If you are not paying the prevailing wage as per the PERM, do meet the financial tests to demonstrate that your company has the ability to pay the wage?

This is clearly a difficult question to answer for most small start ups, but there a handful or more of you out there that have had other successful start ups already, and not only do you have cash in the bank, you also have plenty of people that would invest in your next big thing, and investors who are vying for the opportunity to get on the bus of your next start up.  If this is the case, then pay the offered wage for the PERM application now, and avoid the need to decipher the U.S. tax code to show that you are indeed meeting the financial ability to pay tests. The ability to pay tests are instituted by the U.S. Citizenship and Immigration Services (USCIS) to ferret out those companies who have high hopes but don’t meet the criteria to sponsor a foreign worker for U.S. permanent residence because of ability to pay issues.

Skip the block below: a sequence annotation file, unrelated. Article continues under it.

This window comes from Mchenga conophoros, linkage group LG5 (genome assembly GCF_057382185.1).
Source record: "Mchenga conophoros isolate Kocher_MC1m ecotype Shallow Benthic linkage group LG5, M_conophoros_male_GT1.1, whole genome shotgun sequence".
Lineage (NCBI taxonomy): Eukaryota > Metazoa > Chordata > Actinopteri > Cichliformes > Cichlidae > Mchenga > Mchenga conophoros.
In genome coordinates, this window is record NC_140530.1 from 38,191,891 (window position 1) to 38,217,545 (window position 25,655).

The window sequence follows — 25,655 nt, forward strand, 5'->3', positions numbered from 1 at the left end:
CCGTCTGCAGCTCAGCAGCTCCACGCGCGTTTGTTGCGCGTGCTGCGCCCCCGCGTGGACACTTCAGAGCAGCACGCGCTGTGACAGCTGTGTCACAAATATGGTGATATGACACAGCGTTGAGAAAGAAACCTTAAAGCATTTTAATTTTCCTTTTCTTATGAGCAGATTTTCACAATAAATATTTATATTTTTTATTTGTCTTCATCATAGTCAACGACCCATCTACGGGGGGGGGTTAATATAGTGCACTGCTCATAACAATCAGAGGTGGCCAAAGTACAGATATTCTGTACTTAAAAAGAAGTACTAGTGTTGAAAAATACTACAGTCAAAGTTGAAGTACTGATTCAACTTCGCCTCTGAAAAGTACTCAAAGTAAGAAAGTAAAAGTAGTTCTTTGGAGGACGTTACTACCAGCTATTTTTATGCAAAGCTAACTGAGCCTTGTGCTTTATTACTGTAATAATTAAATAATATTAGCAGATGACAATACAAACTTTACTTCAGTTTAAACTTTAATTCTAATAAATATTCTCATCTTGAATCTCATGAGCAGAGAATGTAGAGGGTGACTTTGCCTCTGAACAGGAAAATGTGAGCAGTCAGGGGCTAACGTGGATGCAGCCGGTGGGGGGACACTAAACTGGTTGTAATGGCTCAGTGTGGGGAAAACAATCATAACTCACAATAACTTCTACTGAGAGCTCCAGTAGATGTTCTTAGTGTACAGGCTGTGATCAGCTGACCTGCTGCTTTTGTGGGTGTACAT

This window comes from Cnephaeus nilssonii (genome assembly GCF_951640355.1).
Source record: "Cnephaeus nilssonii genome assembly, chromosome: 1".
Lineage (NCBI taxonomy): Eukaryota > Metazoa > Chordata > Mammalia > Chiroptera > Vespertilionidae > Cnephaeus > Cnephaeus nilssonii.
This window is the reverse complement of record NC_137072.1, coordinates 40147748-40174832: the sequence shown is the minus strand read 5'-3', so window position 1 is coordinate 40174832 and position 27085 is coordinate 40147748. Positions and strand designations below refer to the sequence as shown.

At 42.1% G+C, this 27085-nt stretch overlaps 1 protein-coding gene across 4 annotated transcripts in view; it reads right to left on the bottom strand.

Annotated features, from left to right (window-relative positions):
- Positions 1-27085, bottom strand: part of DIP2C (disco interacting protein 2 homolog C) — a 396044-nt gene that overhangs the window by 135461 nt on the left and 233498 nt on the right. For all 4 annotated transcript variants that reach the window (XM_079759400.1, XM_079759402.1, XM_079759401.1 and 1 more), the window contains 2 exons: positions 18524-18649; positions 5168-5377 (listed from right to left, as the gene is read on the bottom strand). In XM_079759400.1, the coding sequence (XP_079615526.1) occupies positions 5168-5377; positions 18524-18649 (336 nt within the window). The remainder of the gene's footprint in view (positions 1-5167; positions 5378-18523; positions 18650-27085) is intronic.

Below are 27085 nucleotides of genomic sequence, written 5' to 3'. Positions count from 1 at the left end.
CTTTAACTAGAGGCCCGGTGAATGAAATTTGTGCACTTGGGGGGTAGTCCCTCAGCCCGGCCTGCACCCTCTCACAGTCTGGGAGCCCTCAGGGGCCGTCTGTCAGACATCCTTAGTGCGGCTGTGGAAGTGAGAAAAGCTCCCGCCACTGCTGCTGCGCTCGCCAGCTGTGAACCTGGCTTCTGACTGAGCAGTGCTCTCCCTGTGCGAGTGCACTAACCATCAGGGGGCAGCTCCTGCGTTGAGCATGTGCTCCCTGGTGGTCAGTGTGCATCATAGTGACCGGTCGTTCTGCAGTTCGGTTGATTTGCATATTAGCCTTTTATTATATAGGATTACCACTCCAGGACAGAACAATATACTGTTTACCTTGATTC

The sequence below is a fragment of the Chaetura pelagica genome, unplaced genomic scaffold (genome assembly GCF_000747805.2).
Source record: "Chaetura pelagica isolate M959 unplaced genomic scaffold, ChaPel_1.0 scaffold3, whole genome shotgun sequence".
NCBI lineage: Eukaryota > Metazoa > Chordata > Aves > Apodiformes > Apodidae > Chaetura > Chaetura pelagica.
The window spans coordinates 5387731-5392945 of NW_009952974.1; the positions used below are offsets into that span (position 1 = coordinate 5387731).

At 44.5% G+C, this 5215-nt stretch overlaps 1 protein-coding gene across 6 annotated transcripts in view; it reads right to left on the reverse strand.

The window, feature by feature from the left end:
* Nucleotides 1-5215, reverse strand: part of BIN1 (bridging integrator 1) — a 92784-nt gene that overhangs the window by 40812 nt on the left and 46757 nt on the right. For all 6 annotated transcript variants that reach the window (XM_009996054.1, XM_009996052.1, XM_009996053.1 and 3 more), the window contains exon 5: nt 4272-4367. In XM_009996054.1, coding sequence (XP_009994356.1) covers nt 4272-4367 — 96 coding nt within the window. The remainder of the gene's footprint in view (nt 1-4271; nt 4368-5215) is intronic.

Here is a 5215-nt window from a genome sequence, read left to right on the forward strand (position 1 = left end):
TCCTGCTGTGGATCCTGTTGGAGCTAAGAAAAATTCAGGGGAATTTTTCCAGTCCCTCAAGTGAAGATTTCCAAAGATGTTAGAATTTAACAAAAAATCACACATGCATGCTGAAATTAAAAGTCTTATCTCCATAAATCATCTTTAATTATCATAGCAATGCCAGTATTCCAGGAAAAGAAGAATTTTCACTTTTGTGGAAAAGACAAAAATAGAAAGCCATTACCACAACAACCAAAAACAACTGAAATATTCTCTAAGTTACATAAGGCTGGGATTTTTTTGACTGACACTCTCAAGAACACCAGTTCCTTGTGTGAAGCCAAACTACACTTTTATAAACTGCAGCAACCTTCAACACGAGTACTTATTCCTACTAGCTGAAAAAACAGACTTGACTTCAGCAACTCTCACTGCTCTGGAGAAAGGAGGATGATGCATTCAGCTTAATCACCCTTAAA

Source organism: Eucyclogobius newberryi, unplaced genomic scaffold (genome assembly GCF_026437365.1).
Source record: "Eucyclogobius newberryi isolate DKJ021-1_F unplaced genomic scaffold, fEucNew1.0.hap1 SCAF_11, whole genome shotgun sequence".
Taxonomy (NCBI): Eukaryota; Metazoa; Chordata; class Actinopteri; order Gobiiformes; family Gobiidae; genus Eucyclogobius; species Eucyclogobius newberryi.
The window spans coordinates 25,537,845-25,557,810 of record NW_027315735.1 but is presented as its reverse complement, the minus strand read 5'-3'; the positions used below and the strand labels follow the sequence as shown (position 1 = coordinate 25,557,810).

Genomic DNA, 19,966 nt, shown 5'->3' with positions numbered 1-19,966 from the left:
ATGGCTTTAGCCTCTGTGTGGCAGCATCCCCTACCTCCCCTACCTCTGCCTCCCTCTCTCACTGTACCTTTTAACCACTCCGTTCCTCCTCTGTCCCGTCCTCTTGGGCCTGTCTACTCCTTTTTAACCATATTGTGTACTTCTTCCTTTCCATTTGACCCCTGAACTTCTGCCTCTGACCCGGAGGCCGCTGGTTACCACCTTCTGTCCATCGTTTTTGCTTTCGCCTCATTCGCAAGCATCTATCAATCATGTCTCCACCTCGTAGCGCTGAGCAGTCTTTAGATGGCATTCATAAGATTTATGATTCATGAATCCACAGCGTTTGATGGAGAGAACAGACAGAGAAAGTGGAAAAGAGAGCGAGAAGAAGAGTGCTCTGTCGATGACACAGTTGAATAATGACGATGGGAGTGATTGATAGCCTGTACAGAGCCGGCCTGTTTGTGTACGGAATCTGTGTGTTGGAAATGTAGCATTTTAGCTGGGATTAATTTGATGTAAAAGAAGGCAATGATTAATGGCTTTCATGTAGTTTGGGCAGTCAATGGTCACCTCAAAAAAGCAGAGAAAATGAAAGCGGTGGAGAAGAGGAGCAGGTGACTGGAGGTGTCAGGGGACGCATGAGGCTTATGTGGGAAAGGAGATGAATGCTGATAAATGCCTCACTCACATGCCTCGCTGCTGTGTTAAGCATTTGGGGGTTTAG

In general, the U.S. immigration service uses one of the following three equations in determining the company’s ability to pay:

(1)  Net income – The initial evidence reflects that the company’s net income is equal to or greater than the proffered wage.
(2) Net current assets – The initial evidence reflects that the company’s net current assets are equal to or greater than the proffered wage.
(3) Employment of the beneficiary – The record contains credible verifiable evidence that the petitioner not only is employing the beneficiary but also has paid or currently is paying the proffered wage.

Having the “intent” to pay the wage in the future will not help if your company isn’t earning any income and your net current assets are dismal.  The look back period to determine if an employer had the ability to pay the offered or prevailing wage, whichever is higher, is from the date that the PERM application was filed with the USDOL.

All in all, taking on the responsibility of hiring and sponsoring foreign workers in the U.S. requires good planning and counsel.  After all, a company is often only as good as the people who contribute to it.

Written by Barbara Wong 
SW Law Group, P.C.